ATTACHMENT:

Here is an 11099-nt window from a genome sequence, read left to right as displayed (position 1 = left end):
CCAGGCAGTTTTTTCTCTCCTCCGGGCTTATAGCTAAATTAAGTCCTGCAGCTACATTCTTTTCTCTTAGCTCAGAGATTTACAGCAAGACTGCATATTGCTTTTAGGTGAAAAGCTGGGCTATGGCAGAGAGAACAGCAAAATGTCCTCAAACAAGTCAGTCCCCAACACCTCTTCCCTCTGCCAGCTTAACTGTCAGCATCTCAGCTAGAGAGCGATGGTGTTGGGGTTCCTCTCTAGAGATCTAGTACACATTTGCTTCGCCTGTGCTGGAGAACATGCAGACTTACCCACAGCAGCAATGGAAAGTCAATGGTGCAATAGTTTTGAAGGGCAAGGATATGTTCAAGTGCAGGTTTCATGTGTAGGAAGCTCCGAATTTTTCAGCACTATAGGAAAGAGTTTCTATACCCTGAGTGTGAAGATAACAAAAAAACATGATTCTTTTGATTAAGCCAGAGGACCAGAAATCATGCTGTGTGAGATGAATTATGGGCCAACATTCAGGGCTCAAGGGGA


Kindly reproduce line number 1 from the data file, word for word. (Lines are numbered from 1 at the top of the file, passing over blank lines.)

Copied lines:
Here is an 11099-nt window from a genome sequence, read left to right as displayed (position 1 = left end):